What’s your take on audience buying in digital today?
It is wonderfully exciting. Many companies are delivering highly targeted advertising to the consumers who most care about and delivering far better ROI than any other form of advertising today. If you are a marketer who cares about results, you love audience-based buying and aren’t going back.
What’s the most critical risk that any entrepreneur needs to manage?
Team. An exceptional team is sine qua non for large scale success. And the team is 100% in your control. The market and the timing are somewhat out of your control.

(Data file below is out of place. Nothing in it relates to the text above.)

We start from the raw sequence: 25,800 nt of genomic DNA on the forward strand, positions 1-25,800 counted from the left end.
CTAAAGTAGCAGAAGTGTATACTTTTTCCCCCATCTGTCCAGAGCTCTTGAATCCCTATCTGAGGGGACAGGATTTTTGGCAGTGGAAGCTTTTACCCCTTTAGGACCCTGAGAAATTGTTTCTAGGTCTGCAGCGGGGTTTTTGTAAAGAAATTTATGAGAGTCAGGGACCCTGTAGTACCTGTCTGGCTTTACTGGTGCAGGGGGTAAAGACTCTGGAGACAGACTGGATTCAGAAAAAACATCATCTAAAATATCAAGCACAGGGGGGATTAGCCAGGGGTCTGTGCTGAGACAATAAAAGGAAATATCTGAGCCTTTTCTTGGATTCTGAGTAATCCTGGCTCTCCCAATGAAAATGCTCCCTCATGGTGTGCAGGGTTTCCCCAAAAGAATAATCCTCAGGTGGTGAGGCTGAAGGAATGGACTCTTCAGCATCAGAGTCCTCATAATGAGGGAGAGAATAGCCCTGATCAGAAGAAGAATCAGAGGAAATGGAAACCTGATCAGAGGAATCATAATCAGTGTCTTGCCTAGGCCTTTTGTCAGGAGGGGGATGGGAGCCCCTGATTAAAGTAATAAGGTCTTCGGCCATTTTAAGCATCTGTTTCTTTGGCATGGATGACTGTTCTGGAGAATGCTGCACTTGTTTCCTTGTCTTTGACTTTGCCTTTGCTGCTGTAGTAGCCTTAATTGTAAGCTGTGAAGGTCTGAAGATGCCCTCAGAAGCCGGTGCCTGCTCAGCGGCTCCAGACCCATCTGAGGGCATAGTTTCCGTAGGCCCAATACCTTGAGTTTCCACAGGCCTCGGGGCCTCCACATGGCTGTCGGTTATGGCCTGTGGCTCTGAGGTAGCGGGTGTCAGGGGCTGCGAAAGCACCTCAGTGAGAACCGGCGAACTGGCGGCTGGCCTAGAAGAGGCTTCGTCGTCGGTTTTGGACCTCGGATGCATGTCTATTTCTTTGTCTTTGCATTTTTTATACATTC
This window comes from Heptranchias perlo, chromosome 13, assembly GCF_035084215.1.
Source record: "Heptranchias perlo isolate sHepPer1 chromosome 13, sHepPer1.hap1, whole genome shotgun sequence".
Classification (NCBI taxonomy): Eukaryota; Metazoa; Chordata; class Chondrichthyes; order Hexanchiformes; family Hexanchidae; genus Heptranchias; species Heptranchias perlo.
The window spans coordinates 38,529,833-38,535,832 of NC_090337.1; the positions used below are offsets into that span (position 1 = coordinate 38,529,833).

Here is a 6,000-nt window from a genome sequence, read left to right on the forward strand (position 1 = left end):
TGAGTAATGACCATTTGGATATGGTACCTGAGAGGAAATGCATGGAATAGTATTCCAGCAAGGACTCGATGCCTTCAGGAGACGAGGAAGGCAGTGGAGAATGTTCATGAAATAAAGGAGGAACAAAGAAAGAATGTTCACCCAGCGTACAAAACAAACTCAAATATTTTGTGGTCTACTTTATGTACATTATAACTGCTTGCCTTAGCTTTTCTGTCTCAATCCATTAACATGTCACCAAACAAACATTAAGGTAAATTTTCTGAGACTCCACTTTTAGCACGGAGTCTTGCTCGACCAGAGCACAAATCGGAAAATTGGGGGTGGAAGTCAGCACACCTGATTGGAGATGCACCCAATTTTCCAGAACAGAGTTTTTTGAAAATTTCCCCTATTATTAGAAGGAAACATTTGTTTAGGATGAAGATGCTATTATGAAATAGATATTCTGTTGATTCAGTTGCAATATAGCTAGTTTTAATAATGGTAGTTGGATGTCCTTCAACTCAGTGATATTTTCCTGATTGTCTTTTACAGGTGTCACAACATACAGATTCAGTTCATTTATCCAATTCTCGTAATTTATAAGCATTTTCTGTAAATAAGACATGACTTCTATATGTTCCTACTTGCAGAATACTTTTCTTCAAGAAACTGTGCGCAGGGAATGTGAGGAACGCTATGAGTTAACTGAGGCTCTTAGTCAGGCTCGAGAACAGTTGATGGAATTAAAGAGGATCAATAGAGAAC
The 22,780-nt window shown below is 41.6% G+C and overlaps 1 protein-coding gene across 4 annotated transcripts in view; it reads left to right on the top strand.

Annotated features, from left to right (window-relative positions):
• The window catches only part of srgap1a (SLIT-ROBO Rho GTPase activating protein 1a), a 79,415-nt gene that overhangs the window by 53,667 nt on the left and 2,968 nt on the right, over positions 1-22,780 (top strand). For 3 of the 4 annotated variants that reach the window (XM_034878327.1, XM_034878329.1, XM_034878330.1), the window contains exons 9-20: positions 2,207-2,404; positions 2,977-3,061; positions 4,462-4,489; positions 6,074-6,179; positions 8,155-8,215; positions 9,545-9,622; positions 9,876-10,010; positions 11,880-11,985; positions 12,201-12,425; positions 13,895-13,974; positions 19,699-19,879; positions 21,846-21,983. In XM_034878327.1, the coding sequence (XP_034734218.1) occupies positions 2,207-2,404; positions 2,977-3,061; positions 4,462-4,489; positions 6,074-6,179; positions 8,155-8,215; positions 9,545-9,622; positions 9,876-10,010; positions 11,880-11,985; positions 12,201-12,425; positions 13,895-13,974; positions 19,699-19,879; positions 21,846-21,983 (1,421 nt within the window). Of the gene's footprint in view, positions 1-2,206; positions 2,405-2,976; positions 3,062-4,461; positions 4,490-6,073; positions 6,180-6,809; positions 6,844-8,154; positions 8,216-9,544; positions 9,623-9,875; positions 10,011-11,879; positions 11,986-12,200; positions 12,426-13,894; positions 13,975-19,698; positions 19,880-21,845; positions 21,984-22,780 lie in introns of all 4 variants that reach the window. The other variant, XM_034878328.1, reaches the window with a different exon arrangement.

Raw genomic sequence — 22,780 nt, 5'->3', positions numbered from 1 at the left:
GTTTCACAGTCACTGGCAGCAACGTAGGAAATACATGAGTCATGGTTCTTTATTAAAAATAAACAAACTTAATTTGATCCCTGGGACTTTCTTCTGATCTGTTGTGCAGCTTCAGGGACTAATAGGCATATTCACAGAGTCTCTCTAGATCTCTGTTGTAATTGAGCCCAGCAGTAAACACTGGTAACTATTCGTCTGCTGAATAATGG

Is Google the unstoppable force in display? Any tripwires?
They will certainly be one of the two or three largest players in display advertising globally. But there will be healthy competition in this market and many large companies will be built.
Last question! What surprises you the most about digital advertising today?
The fact that billions of dollars in ad buying decisions are made by 24 year olds being taken to lunch.